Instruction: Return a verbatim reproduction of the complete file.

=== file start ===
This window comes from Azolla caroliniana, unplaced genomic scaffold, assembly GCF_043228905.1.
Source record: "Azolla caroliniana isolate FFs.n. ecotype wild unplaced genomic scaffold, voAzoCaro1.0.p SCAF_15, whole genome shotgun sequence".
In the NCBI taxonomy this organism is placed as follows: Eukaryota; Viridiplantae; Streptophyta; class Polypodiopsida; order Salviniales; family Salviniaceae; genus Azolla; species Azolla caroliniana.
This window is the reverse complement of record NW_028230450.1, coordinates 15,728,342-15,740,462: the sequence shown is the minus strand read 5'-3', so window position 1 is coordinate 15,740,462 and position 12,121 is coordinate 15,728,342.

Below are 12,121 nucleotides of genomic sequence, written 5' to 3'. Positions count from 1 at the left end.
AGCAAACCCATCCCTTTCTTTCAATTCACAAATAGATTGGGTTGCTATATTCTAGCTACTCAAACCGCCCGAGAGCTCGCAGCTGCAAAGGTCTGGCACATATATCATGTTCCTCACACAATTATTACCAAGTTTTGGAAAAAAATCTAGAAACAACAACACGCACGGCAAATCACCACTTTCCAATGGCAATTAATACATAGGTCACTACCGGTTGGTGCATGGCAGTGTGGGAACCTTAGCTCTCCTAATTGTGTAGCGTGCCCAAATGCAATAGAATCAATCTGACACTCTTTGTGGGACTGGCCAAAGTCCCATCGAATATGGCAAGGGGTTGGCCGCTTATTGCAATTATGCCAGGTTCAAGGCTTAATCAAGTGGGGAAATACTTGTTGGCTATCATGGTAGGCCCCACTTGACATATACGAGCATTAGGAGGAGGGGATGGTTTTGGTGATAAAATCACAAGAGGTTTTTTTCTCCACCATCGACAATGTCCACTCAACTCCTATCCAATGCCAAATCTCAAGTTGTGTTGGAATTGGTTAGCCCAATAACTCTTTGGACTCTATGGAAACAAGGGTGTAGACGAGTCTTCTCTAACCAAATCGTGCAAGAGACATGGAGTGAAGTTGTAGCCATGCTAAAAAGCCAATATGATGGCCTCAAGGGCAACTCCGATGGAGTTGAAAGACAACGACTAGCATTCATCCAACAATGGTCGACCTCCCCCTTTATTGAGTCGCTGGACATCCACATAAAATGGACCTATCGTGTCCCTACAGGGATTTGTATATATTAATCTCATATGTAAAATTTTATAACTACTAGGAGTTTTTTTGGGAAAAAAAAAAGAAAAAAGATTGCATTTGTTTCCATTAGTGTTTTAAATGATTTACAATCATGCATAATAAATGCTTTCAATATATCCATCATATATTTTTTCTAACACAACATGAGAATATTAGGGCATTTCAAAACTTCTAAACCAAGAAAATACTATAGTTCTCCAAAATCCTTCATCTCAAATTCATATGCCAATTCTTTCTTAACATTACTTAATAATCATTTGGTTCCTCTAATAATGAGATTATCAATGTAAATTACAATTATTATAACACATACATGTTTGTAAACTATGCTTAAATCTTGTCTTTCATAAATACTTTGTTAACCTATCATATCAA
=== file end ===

This window comes from Azolla caroliniana, unplaced genomic scaffold, assembly GCF_043228905.1.
Source record: "Azolla caroliniana isolate FFs.n. ecotype wild unplaced genomic scaffold, voAzoCaro1.0.p SCAF_15, whole genome shotgun sequence".
In the NCBI taxonomy this organism is placed as follows: Eukaryota; Viridiplantae; Streptophyta; class Polypodiopsida; order Salviniales; family Salviniaceae; genus Azolla; species Azolla caroliniana.
This window is the reverse complement of record NW_028230450.1, coordinates 15,728,342-15,740,462: the sequence shown is the minus strand read 5'-3', so window position 1 is coordinate 15,740,462 and position 12,121 is coordinate 15,728,342.

Below are 12,121 nucleotides of genomic sequence, written 5' to 3'. Positions count from 1 at the left end.
AGCAAACCCATCCCTTTCTTTCAATTCACAAATAGATTGGGTTGCTATATTCTAGCTACTCAAACCGCCCGAGAGCTCGCAGCTGCAAAGGTCTGGCACATATATCATGTTCCTCACACAATTATTACCAAGTTTTGGAAAAAAATCTAGAAACAACAACACGCACGGCAAATCACCACTTTCCAATGGCAATTAATACATAGGTCACTACCGGTTGGTGCATGGCAGTGTGGGAACCTTAGCTCTCCTAATTGTGTAGCGTGCCCAAATGCAATAGAATCAATCTGACACTCTTTGTGGGACTGGCCAAAGTCCCATCGAATATGGCAAGGGGTTGGCCGCTTATTGCAATTATGCCAGGTTCAAGGCTTAATCAAGTGGGGAAATACTTGTTGGCTATCATGGTAGGCCCCACTTGACATATACGAGCATTAGGAGGAGGGGATGGTTTTGGTGATAAAATCACAAGAGGTTTTTTTCTCCACCATCGACAATGTCCACTCAACTCCTATCCAATGCCAAATCTCAAGTTGTGTTGGAATTGGTTAGCCCAATAACTCTTTGGACTCTATGGAAACAAGGGTGTAGACGAGTCTTCTCTAACCAAATCGTGCAAGAGACATGGAGTGAAGTTGTAGCCATGCTAAAAAGCCAATATGATGGCCTCAAGGGCAACTCCGATGGAGTTGAAAGACAACGACTAGCATTCATCCAACAATGGTCGACCTCCCCCTTTATTGAGTCGCTGGACATCCACATAAAATGGACCTATCGTGTCCCTACAGGGATTTGTATATATTAATCTCATATGTAAAATTTTATAACTACTAGGAGTTTTTTTGGGAAAAAAAAAAGAAAAAAGATTGCATTTGTTTCCATTAGTGTTTTAAATGATTTACAATCATGCATAATAAATGCTTTCAATATATCCATCATATATTTTTTCTAACACAACATGAGAATATTAGGGCATTTCAAAACTTCTAAACCAAGAAAATACTATAGTTCTCCAAAATCCTTCATCTCAAATTCATATGCCAATTCTTTCTTAACATTACTTAATAATCATTTGGTTCCTCTAATAATGAGATTATCAATGTAAATTACAATTATTATAACACATACATGTTTGTAAACTATGCTTAAATCTTGTCTTTCATAAATACTTTGTTAACCTATCATATCAA